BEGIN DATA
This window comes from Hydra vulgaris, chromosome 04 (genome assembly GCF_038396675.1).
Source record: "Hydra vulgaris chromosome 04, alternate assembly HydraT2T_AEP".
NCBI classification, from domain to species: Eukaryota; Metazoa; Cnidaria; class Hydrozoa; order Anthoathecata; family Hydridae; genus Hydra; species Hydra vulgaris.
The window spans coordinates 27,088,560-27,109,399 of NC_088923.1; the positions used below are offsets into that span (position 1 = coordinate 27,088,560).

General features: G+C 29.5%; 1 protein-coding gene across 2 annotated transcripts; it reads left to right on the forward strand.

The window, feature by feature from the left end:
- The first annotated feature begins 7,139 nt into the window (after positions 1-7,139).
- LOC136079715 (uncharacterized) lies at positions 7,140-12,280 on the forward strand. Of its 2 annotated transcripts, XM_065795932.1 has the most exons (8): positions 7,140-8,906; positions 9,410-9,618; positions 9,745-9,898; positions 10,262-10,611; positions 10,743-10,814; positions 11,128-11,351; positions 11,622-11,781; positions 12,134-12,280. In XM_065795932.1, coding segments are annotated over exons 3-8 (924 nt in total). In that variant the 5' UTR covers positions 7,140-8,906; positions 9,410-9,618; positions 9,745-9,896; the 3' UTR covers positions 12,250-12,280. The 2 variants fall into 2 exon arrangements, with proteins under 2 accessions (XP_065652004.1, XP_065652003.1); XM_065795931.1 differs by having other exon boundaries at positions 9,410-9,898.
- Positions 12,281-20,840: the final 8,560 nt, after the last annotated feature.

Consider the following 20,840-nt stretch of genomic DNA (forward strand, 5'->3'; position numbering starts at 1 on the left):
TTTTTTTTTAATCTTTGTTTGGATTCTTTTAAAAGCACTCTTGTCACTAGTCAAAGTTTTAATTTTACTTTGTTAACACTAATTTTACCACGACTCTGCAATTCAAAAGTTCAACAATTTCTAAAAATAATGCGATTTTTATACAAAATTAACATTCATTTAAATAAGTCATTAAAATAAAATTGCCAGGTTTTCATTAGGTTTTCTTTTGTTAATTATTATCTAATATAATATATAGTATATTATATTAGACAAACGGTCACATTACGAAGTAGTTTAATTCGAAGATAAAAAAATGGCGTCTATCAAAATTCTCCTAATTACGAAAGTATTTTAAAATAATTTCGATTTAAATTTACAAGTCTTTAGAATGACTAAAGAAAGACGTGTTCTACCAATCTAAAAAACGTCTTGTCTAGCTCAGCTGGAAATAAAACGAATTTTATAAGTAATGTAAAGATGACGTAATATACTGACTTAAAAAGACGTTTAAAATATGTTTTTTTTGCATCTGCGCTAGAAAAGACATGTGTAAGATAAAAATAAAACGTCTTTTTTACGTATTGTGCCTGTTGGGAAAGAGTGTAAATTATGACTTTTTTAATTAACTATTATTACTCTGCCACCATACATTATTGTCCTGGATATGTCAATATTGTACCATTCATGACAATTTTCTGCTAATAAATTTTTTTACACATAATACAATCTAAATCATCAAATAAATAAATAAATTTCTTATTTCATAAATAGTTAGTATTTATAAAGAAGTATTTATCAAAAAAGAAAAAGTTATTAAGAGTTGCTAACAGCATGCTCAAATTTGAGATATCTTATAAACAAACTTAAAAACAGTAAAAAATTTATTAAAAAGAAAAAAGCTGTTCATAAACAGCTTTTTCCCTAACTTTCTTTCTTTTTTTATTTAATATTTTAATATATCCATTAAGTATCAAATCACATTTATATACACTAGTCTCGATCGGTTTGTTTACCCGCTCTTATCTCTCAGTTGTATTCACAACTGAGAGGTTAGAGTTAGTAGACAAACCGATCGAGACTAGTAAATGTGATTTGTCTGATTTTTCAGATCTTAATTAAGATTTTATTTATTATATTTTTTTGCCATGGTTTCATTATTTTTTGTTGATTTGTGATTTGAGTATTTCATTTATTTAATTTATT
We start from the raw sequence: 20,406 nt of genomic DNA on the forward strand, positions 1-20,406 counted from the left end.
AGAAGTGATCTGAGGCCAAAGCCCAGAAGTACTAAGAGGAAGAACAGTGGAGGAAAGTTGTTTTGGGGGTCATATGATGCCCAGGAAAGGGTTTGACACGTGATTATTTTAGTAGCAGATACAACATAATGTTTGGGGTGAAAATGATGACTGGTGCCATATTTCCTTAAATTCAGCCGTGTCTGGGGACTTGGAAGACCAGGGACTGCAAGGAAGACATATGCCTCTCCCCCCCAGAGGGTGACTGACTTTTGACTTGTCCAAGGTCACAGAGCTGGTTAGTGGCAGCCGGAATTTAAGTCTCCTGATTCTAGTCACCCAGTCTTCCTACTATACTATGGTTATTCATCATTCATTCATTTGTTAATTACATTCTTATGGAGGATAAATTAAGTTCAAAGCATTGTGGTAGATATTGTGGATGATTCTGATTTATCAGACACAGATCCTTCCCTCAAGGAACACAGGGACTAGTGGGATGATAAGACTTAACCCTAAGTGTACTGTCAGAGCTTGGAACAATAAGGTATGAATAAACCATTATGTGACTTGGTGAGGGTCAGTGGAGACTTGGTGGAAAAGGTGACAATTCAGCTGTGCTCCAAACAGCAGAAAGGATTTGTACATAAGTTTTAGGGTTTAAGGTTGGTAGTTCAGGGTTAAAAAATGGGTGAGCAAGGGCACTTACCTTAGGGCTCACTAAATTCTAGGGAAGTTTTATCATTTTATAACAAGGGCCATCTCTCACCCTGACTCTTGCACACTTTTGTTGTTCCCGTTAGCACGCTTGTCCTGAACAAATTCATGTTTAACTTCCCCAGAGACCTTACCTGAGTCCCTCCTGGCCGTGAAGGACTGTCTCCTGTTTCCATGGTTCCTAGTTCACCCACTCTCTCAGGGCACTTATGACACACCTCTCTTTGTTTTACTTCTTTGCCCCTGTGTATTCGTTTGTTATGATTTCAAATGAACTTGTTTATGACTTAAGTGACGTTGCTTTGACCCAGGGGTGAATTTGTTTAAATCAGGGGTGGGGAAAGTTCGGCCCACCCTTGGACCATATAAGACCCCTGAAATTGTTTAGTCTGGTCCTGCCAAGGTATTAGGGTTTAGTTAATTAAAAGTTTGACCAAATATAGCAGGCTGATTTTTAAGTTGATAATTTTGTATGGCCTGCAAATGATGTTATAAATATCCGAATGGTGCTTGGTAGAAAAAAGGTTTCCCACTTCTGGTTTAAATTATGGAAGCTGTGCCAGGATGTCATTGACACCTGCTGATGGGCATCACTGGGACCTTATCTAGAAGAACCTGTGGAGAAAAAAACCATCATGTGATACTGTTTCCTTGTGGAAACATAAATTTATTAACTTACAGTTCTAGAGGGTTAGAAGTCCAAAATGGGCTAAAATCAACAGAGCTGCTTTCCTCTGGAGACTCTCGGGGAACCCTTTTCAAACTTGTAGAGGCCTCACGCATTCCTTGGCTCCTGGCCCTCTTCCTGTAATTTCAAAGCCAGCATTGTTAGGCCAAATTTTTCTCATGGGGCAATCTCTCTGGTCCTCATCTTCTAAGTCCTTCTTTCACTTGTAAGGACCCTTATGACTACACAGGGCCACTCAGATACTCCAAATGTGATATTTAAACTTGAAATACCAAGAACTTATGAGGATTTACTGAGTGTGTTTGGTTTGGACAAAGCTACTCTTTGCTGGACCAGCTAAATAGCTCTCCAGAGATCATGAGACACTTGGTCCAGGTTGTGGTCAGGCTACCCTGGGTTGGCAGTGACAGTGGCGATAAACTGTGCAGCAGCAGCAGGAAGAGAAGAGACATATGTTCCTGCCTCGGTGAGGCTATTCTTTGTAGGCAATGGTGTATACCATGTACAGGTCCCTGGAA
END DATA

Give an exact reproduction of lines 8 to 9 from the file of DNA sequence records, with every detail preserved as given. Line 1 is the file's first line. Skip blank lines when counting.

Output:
- LOC136079715 (uncharacterized) lies at positions 7,140-12,280 on the forward strand. Of its 2 annotated transcripts, XM_065795932.1 has the most exons (8): positions 7,140-8,906; positions 9,410-9,618; positions 9,745-9,898; positions 10,262-10,611; positions 10,743-10,814; positions 11,128-11,351; positions 11,622-11,781; positions 12,134-12,280. In XM_065795932.1, coding segments are annotated over exons 3-8 (924 nt in total). In that variant the 5' UTR covers positions 7,140-8,906; positions 9,410-9,618; positions 9,745-9,896; the 3' UTR covers positions 12,250-12,280. The 2 variants fall into 2 exon arrangements, with proteins under 2 accessions (XP_065652004.1, XP_065652003.1); XM_065795931.1 differs by having other exon boundaries at positions 9,410-9,898.
- Positions 12,281-20,840: the final 8,560 nt, after the last annotated feature.